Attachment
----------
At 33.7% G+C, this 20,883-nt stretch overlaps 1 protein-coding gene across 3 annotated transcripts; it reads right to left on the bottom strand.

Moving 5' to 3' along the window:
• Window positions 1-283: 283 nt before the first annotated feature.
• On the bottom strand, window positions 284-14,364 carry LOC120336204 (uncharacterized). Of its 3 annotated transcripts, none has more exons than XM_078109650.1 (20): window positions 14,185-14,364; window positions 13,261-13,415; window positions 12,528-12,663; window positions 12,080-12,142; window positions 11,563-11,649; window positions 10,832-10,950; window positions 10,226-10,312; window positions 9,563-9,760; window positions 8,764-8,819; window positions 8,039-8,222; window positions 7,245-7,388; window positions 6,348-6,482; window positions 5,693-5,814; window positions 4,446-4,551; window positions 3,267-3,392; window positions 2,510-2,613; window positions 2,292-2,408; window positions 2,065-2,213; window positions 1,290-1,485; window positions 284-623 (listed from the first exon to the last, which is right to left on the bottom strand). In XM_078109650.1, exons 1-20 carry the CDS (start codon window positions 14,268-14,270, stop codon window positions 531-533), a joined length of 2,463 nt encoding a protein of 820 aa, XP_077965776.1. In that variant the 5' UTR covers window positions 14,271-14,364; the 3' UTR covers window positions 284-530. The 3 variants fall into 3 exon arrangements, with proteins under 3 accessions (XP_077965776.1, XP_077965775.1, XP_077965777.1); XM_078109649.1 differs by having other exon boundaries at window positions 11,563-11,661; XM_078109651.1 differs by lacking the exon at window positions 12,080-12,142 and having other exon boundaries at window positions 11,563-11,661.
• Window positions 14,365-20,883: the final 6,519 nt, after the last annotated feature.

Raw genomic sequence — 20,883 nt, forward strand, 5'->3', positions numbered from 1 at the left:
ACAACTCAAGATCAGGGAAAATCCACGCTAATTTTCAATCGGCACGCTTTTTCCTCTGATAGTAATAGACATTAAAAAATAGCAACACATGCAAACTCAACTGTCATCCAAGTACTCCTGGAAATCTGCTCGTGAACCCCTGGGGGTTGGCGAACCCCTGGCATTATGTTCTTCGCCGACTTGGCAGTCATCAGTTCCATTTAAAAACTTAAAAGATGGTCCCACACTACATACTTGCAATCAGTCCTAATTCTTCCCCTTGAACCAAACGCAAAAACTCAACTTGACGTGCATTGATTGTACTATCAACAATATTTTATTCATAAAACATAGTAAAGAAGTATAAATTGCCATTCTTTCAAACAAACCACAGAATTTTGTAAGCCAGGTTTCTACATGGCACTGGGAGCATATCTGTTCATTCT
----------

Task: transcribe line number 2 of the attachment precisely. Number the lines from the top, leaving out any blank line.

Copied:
Moving 5' to 3' along the window: